The disappearing archive


It’s well known how vast YouTube is, and the rate at which it is growing. Recent figures suggest that 400 hours of video are added to the site every minute (back in 2013 it was a mere 100 hours per minute), and that it is serving some six billion video views per day. It is very difficult, however, to find out just how many videos have been uploaded onto YouTube – Google does not publish any such figure, and estimates (calculated by number of hours uploaded and average duration of videos) vary wildly. I reckon it’s 2.7 billion (see calculations at the end of this post).

One reason why the total figure is kept quiet is because of the number of videos that get taken down from the site. Again, no figures are supplied for this, but my own experience with one small site which embeds videos from YouTube (and Vimeo) gives an idea of the possible proportions. BardBox is a site I set up in 2008 to curate original Shakespeare videos that could be found online, chiefly on YouTube. The site was in a blog form, with one video embedded per post, plus some commentary from me. I kept the site going until 2012, when I decided not to add anything more to it. But I kept it active, and became increasingly concerned at the number of videos on the site that were taken down, or more to private accounts. Some had infringed copyright, some the owners were perhaps embarrassed by, or no longer saw as useful to them, or just wanted to keep to themselves. So recently I did a bit of a spring-clean on the site and found that of the 139 videos on the site, 34 had been removed in one form or another. That’s a quarter.

Now, a set of just 139 videos might not enough for a sensible calculation to be made, but the Shakespeare videos I collected were, I think, a reasonably representative collection of the different kinds of video production to be found on YouTube. They included professional product, trailers, animations, mashups (with contentious re-use of video and music which could make them prone to takedown), fan videos (ditto), clips (ditto), personal videos, school projects, and so on. It was a varied mix, intended to show how Shakespeare had been appropriated across the many different kinds of video format to be found online. And now 25% percent of it has gone.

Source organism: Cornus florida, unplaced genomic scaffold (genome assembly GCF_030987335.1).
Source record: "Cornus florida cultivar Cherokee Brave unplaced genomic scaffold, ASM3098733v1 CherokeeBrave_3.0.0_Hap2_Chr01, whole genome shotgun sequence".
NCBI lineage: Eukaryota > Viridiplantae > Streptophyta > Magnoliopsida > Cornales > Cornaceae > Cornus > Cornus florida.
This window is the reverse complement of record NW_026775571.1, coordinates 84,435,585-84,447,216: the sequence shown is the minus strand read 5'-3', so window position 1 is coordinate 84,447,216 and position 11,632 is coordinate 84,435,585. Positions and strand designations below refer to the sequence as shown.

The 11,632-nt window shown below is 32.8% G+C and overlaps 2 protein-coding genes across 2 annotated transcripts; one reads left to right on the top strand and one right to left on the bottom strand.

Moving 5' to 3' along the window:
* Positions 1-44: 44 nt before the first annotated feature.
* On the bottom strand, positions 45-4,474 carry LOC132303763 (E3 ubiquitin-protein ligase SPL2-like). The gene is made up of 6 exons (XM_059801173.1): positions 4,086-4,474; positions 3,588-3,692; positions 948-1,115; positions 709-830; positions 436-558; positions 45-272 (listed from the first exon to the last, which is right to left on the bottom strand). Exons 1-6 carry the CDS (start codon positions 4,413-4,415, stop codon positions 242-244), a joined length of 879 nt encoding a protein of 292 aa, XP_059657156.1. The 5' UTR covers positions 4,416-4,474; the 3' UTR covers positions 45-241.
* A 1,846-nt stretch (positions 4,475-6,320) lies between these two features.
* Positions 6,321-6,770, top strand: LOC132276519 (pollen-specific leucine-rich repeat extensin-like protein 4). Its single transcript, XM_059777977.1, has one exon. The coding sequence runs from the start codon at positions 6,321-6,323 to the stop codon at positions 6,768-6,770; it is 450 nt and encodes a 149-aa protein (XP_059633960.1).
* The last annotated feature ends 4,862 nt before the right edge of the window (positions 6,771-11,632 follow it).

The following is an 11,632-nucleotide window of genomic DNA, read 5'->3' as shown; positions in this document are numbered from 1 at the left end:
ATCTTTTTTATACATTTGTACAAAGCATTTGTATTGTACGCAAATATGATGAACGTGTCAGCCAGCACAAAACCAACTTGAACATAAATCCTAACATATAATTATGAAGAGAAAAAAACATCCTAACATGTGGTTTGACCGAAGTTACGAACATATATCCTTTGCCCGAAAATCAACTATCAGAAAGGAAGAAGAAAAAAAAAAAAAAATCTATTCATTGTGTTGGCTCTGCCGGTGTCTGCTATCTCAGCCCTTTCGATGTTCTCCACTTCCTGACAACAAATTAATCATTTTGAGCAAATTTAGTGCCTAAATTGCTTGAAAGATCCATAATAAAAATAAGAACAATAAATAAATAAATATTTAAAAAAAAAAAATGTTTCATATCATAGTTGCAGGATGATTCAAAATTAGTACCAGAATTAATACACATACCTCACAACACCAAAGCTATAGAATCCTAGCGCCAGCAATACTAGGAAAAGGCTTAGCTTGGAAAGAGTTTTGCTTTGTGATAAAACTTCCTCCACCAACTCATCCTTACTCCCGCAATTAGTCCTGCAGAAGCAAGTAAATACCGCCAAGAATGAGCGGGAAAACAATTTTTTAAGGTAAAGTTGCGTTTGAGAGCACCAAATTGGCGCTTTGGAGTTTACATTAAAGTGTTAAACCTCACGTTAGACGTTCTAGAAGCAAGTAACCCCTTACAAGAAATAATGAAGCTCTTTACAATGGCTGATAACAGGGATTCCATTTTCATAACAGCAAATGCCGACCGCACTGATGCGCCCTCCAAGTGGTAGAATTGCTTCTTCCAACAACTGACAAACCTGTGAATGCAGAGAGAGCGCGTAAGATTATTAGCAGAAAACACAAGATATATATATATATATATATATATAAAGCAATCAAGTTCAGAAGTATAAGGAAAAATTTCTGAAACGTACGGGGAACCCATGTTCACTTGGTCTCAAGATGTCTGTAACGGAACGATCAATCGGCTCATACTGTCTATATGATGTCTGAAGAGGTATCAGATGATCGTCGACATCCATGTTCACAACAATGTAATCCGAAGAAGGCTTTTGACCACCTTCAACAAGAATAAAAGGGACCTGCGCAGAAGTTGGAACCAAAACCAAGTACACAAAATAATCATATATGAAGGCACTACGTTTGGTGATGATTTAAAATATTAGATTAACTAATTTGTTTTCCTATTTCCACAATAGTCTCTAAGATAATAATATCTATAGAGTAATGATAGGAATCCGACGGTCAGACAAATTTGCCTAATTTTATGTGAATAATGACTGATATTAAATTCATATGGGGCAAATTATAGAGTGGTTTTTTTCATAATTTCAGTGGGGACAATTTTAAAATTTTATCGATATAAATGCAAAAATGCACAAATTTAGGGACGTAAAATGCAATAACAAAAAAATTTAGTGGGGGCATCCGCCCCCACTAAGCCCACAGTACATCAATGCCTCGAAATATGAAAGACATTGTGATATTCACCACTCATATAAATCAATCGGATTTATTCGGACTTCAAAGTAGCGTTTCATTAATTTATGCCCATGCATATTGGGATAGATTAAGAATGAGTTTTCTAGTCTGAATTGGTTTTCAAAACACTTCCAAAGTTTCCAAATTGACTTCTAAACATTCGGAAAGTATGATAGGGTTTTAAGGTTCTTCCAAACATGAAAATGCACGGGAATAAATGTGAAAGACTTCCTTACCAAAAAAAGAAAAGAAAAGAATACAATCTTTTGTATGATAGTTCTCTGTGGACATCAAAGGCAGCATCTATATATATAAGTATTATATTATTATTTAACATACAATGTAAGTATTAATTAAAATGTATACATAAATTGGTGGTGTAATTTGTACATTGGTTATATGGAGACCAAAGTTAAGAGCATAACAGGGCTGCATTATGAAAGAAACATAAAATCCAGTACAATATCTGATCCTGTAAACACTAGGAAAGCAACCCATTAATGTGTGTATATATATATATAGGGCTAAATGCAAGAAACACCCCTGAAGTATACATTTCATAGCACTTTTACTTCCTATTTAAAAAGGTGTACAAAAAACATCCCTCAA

I’ve often referred to YouTube as an archive, not least as a way of challenging conventional film archives to think about their choice of content, their popular reach, and their relevance. But is it any such thing? It is an archive insofar as it holds on to and preserves cultural content – so far as is known, it holds onto everything that is uploaded to it, even if the files are subsequently withdrawn, either by the user or by YouTube/Google itself. It provides access to that content, as an archive should strive to do. But what sort of archive withdraws its holdings from access after they have been made publicly available?